Climbing Out Of The Rubble Of Sandy
The entire Eastern seaboard, but now mostly New York and New Jersey, has been struggling through the aftermath of Sandy, one of the strongest storms to ever hit the country. At one point 8 million people were without power and the flooding reached into Manhattan as far up as 23rd Street. More than 50,000 families remain homeless and the process of demolishing between 200 and 500 homes on the coast is set to begin.
The Postal Service suffered moderate to extensive damage to over 3,000 local post offices (the majority are back in business as repairs continue) and had serious service disruptions to its NDC network. The mailing industry took it on the chin as well in the hardest hit areas. I was extraordinarily fortunate on a personal level because I relocated a few months ago to an area that only lost power for a few minutes but was landlocked and surrounded by the roadblocks of fallen trees and the eerie darkness of powerless towns for nearly two weeks.
The Postal Service worked hard to restore service to workable levels where deliveries could be made and set up temporary sites in other post offices where people who lost their homes to fire, wind, or flood could retrieve their mail. The larger network facilities were back working at limited capacity within 24 to 48 hours of the storm’s aftermath. However, this is not to say there weren’t some significant hitches to operations and a few major communications failures.
Some facilities were listed on industry alerts and storm contingency reports as able to accept larger mailings on a basis of a dozen per day while running on generator power or manually moving the product. As it turned out, in a number of cases trailers were held and then mail was turned away after 12-16 hours of wait time with advice to locate another facility able to take the mail. In some instances, mail was turned away from the alternate facility as well.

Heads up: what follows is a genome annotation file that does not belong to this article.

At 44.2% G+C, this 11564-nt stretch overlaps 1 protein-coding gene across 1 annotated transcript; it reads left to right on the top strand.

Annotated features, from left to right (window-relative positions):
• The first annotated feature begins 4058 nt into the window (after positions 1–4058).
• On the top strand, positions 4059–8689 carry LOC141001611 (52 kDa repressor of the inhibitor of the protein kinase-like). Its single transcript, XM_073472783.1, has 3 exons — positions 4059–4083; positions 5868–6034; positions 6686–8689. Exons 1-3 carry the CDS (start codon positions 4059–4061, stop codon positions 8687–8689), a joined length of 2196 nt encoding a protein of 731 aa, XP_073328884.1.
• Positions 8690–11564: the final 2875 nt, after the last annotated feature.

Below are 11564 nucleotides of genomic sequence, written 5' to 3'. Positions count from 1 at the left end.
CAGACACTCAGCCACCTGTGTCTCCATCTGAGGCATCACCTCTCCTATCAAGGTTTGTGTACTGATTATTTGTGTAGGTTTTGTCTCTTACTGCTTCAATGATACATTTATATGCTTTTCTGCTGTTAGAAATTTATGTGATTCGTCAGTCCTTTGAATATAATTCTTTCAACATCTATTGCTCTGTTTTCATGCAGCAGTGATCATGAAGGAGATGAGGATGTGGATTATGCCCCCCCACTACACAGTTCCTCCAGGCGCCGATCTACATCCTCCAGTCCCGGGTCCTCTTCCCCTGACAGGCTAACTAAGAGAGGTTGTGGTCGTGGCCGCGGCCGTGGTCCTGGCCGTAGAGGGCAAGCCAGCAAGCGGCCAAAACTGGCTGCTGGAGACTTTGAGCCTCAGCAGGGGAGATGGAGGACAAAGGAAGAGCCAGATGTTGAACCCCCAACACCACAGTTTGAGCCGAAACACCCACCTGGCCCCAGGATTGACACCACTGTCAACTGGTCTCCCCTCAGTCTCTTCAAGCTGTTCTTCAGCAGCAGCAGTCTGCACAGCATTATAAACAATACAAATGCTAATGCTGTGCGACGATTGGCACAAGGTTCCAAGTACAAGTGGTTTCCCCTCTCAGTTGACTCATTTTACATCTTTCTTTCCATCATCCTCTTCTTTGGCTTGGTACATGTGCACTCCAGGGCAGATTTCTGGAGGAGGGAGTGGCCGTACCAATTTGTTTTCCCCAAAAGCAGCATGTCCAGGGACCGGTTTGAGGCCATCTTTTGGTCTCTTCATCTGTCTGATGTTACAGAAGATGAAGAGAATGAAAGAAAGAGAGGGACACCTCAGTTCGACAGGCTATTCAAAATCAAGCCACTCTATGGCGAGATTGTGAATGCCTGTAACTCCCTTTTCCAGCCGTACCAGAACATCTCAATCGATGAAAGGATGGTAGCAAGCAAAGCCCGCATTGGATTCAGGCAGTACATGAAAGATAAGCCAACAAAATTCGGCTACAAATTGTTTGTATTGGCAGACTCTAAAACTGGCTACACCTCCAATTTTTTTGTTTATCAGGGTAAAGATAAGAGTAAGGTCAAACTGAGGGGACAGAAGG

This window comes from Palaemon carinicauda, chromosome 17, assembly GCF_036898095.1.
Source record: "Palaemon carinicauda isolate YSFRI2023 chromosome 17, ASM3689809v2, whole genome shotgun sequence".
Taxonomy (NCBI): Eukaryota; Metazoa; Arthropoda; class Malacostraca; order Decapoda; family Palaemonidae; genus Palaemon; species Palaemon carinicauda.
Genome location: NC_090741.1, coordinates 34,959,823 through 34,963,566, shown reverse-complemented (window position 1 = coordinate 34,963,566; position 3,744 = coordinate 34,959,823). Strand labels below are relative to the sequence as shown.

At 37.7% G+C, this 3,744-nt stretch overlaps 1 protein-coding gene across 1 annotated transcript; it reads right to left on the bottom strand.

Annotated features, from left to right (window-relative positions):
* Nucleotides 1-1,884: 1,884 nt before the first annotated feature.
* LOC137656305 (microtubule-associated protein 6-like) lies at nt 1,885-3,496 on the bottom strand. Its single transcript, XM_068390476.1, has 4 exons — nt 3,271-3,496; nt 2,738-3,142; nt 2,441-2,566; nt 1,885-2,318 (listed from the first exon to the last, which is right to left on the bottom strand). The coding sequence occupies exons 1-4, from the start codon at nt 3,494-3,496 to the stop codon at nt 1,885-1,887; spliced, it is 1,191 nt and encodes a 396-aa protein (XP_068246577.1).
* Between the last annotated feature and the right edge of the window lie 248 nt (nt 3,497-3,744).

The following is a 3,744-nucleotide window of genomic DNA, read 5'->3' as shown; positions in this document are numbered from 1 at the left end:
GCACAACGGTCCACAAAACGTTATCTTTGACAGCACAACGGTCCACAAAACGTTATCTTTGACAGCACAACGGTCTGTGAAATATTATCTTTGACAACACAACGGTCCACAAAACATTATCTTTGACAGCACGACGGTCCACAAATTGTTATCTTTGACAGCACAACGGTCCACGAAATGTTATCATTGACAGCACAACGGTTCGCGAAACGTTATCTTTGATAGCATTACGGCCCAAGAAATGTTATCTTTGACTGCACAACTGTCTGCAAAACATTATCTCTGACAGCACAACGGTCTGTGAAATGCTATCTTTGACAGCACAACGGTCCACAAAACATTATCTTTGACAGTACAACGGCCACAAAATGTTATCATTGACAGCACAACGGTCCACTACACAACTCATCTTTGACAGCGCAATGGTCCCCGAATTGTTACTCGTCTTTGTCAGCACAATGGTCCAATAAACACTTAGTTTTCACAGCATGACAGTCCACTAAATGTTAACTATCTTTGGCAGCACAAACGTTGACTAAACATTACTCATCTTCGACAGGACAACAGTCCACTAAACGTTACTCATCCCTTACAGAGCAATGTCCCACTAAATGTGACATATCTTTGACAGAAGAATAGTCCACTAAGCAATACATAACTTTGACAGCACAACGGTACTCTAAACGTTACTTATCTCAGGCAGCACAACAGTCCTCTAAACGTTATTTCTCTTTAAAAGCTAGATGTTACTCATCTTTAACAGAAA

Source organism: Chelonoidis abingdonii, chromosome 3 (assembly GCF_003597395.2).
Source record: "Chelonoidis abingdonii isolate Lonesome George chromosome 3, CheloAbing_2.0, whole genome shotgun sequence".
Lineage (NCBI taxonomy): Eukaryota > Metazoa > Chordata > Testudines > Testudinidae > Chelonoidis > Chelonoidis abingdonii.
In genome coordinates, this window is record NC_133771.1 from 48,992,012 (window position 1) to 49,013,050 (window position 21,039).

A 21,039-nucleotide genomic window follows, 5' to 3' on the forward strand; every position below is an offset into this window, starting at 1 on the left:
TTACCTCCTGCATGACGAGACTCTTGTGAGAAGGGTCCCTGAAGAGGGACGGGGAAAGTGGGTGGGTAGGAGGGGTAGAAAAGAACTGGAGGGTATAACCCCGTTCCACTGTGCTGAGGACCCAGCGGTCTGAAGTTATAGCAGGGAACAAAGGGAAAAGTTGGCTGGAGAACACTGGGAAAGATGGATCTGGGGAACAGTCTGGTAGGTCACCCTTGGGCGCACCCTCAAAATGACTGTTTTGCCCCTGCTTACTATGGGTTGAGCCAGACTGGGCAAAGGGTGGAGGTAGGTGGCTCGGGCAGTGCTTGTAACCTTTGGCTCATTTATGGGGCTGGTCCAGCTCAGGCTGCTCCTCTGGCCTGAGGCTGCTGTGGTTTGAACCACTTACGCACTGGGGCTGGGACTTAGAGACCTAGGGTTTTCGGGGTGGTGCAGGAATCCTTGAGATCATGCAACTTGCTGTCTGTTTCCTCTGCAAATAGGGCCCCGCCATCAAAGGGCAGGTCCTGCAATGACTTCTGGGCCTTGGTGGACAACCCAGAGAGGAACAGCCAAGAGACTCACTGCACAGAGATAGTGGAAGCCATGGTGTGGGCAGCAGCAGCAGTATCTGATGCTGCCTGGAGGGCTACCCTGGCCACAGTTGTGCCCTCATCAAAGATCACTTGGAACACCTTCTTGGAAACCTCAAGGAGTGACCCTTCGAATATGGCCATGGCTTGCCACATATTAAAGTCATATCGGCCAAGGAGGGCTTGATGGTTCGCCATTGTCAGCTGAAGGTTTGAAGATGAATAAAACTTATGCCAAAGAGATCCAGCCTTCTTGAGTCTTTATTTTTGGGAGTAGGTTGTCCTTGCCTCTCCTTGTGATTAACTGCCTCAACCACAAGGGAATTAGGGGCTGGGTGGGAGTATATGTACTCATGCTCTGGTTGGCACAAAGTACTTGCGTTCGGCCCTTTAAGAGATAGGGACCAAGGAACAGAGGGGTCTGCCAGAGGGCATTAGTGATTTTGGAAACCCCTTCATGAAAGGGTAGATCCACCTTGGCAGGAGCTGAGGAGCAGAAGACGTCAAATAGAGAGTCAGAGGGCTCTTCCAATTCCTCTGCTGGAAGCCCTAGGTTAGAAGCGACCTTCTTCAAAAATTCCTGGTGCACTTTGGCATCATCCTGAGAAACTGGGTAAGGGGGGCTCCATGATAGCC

The problem was not so much in turning away trailer loads of mail and being directed elsewhere. This unprecedented storm was of monumental proportions and scope. The problem was in not making customers or even other postal facilities aware of some of the limitations, and of contingency plans not able to accurately redirect mail in some cases. Temporary accepting facilities were uncertain as how to handle mails as well. No one at these sites was consistent in determining whether or not destination rates would still apply to these jobs. Emphasis was on First-Class Mail for priority delivery, but in a number of cases where Periodicals were held or delayed in transit, newer copies ended up being delivered before the older copies once the logjam began to lighten.
No one can fault the Postal Service in doing everything it could to keep mail moving and injected into the system. However, it may have been a better call to tell customers to hold mail or to enter it in non-affected facilities than to try to tax flood-damaged or powerless facilities to get as much mail as possible in the system. Many of the employees needed to accomplish these tasks were unable to get to work to back up the faltering sites.
This was a significant lesson in how to prepare for the worst-case scenario, now knowing that the picture can continue to change rapidly even after the storm’s passage for human resources, power and for fuel. It is a clarion call for what could become an all-too-familiar weather pattern in the future.
I would be remiss as well if I failed to thank the dedicated employees who kept the postal system from completely failing during this crisis. Best wishes go to all postal employees who rode out this disaster and who lived by the phrase “never say never.”